Nonetheless the more interesting bit of news from the report is the fact that the CNO further mentioned that KD Inderapura tour of duty will be continued by an "auxiliary ship" the name of which the report says the CNO did not want to state. In page 6 of today's Berita Harian however, a small article that did not make it into the Internet edition headlined "Kapal Khas Pantau Lanun" or 'Special Ship to Monitor Pirates', more details can discerned about the auxiliary ship that will be operational after Ops Fajar ends in June to monitor our nation's merchantmen voyages in the Gulf. It was stated that the converted ship will become a platform for monitoring platform in the Gulf waters. The RMN will put on board the ship a crew of RMN men and support forces that will be rotated after a certain period of time. The ship itself will be in the Gulf water for a long period of time. This indicates to me that the RMN now intends to make their presence more permanent, and by using an auxiliary ship rather than a full fledged warship, will provide a more sensitive presence that is less militaristic in nature in the Gulf while allowing the Navy to not detach a unit from their fleet that may now face a hotter situation in the national waters if the Spratlys issue takes a turn for the worse. Whatever it is I cannot help but wonder whether this auxiliary ship that is undergoing conversion is this ship snapped by a blogger while travelling past Lumut Naval base that was posted on her site. Interesting speculation it does make, doesn't it.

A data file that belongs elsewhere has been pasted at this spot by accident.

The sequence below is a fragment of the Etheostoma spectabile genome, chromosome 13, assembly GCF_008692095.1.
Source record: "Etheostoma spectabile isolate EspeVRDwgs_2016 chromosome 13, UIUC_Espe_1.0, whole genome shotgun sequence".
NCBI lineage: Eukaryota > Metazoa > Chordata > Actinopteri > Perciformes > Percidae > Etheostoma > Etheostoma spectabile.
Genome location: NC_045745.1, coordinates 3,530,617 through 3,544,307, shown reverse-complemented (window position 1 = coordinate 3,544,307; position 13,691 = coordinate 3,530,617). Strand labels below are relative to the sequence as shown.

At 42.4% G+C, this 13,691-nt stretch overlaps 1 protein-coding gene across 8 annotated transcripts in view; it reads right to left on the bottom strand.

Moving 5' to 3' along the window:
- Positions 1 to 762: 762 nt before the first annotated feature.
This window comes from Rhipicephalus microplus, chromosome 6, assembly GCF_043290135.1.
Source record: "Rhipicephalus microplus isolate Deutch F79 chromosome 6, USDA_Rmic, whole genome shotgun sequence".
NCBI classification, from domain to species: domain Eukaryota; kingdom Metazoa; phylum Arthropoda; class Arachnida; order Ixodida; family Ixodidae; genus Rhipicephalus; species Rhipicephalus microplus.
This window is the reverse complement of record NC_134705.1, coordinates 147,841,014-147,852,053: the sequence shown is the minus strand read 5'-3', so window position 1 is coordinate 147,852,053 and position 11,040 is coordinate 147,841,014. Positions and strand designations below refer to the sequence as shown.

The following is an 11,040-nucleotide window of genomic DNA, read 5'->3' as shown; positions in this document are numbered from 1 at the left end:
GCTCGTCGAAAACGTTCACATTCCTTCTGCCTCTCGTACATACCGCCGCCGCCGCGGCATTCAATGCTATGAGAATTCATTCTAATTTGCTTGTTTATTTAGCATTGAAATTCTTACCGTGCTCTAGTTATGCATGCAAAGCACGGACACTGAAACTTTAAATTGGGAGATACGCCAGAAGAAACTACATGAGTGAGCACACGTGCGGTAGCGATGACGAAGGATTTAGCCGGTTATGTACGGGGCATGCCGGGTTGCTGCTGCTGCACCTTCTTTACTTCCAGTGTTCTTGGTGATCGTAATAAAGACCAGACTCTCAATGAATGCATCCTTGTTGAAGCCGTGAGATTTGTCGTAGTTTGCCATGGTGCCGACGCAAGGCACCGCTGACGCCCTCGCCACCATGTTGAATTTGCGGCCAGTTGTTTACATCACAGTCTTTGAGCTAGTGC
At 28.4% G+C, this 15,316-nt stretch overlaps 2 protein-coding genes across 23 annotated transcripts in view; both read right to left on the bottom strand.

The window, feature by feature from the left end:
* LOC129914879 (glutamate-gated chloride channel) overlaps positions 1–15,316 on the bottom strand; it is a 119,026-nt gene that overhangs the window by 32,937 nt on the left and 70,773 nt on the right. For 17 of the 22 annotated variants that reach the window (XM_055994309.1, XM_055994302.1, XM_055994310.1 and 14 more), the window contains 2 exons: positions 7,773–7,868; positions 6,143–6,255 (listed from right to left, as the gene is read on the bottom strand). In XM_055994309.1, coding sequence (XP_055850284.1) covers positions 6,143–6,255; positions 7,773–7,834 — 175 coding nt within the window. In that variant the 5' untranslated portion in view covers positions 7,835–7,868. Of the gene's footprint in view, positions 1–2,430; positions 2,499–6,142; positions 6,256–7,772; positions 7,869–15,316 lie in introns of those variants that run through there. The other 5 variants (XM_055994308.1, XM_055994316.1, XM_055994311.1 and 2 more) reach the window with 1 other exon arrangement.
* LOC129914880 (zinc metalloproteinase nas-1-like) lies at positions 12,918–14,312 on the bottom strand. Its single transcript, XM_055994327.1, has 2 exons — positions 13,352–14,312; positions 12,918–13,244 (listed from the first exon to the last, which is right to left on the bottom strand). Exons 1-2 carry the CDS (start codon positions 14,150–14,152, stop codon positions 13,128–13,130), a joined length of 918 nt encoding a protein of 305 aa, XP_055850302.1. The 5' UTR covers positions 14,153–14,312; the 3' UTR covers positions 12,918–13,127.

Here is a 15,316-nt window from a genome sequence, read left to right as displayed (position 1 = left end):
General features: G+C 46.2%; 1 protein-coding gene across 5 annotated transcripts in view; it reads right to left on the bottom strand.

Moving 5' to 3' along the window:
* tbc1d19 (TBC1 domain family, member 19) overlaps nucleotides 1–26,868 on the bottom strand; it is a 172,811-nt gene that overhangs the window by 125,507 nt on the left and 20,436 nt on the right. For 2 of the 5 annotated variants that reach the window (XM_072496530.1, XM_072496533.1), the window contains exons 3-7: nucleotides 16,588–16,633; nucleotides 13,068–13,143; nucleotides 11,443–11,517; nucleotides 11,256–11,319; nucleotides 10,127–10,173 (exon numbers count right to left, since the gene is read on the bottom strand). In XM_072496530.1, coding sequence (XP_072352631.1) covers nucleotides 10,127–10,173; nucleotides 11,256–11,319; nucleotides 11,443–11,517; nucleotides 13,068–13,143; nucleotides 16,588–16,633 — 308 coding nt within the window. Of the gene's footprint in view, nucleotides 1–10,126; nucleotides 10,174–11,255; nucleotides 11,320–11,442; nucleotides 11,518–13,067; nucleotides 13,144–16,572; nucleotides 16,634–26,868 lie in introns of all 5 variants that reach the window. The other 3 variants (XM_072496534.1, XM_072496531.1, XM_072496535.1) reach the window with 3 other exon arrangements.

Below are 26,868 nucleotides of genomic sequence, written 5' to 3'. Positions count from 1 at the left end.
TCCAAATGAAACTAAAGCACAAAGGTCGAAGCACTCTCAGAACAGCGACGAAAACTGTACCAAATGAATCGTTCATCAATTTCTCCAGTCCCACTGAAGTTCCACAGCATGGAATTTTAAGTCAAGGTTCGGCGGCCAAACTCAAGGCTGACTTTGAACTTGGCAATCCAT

Tuesday, 12 May 2009

Historical Photos Liberated - HMMS Pelandok

I have written about HMMS Sri Perlis or more well known as HMMS Pelandok that served as one of the earliest vessels in the nucleus force of the Royal Malaysian Navy under The Malaysian Naval Force. She was a LCG (L) equipped with two 4.7 inch guns that was used as a bombardment vessel during the first Emergency that Malaysia faced in addition to sea going training ship. The problem is that not many people may have seen photos of these brave men in action as I have found that the photos can only be more easily found in the archives of our neigbouring country. Thus in the interest of bringing these historical photos to a wider section of public, I will from time to time post liberated photos from these foreign archives, with the hope that their memory will be better preserved and more accessible than just gathering dust until some academician soul stumble across them, the most likely scenario in our own National Archives.

1. HMMS Pelandok Gun Crew